The island nation of Indonesia straddles the equator between the Indian and Pacific Oceans and lies at the heart of the ‘Coral Triangle’ - the epicentre of the world’s marine biodiversity. Nowhere on earth can visitors experience such a range of spectacular diving - from encounters with huge whale sharks and oceanic manta rays, to muck dives with beautiful Rhinopias and the exceedingly rare psychedelic frogfish.
Running parallel to the coastline of Kalimantan’s northern coast are a string of islands, reefs and atolls known as the Derawan Archipelago. Due to the effort required to get out to the islands, and the lack of any real tourism on the nearby mainland, these islands have remained ‘under the radar’ for many divers. However, those willing to make the long journey to Derawan, Sanagalaki or Maratua are rewarded with some incredible underwater experiences - with whale sharks, turtles, manta rays and huge schools of fish all on the cards.
- Snorkel and dive with manta rays at Sangalaki
- Witness nesting turtles on Derawan
- Explore the unique ‘Jellyfish Lake’ at Kakaban
- Dive Maratua’s channel and swim with the vast school of barracuda
- Encounter leopard sharks, grey reef sharks and even thresher sharks
- Snorkel with whale sharks at Talisayan
The diving around the islands of the Derawan Archipelago has something for everyone - from ‘muck’ and critters, to mantas and sharks, divers of every persuasion can find something to keep them happy. The Archipelago’s mix of different habitats - from mangroves and fringing reefs, to steep walls and atolls - all swept by the continuous currents that flow between the Java and Celebes Seas, have produced the perfect conditions for an extraordinary number of species.
Close to the mainland, where the run off from the mainland reduces the visibility, divers can find plenty of sought after critters. For example, on Derawan’s reefs, sea horses, flamboyant cuttlefish, blue-ringed octopus and ghost pipefish are all often found. The island is also a great place to see turtles in the shallows.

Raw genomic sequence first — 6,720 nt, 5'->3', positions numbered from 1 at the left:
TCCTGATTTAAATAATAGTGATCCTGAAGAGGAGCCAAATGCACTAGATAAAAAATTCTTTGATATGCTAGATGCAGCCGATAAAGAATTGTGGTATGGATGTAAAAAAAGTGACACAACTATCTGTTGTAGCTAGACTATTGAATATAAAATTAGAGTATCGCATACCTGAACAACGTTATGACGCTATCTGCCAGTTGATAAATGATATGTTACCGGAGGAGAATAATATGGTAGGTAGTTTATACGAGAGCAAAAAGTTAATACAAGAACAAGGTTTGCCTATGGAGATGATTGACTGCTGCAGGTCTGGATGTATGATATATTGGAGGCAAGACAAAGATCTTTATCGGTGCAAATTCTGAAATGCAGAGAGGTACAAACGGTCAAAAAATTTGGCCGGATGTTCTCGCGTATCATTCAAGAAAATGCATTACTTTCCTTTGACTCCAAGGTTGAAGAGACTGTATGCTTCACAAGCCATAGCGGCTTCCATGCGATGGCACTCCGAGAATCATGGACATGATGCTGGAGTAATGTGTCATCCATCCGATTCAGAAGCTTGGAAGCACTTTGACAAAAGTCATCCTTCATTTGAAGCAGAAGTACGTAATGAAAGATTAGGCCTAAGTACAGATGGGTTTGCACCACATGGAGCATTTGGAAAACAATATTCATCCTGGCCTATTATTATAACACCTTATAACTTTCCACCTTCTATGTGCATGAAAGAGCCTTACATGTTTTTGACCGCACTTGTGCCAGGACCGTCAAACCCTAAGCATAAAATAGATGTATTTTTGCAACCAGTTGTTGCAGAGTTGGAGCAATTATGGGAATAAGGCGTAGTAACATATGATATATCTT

Further away from the mainland, the visibility improves and the diving focusing on bigger subjects. At Sangalaki, several sites are well known for their congregations of manta rays and, whilst sightings are never guaranteed, divers stand a very good chance of encountering groups of these incredible animals. Sangalaki is also home to many turtles which nest on the island, as well as friendly broadclub cuttlefish who’s mesmerising hunting behaviour can be seen at close quarters. Sangalaki also has some beautiful reefs and - this being Indonesia - some great macro life.
At Kakaban, the reefs drop away sharply and are swept by strong currents - perfect conditions for schooling fish and bigger predators. Several sites are well known for sightings of leopard sharks, grey reef sharks and the occasional hammerhead shark, and eagle rays are often seen away from the reef. Kakaban’s sea fans are also great places to search for pygmy seahorses. However, the interior of Kakaban hides something a little different - an isolated, brackish lake filled with stingless jellyfish, unusual gobies and even sea snakes. During a surface interval, divers can carry their tanks through the jungle over a ridge of limestone, or simply grab snorkels and masks and spend an hour or two drifting through the clouds of jellyfish.
Maratua lies at the edge of the continental shelf and as such, the diving is dominated by currents and big schools fish. At the mouth of the channel on the east coast, the currents concentrate a huge amount of fish life - the resident school of barracuda at the mouth of the channel is probably one of the biggest a diver is ever likely to see! Maratua is also a great location to spot different sharks species - including thresher sharks - eagle rays and bumphead parrotfish. There are also plenty of beautiful soft corals and sea fans.
On the mainland to the south west of the islands is Talisayan. Here whale sharks gather around fishing platforms known as ‘bagan’ and whilst encounters with these incredible sharks are never guaranteed, Talisayan is fast becoming known as a ’hot spot’ for whale sharks.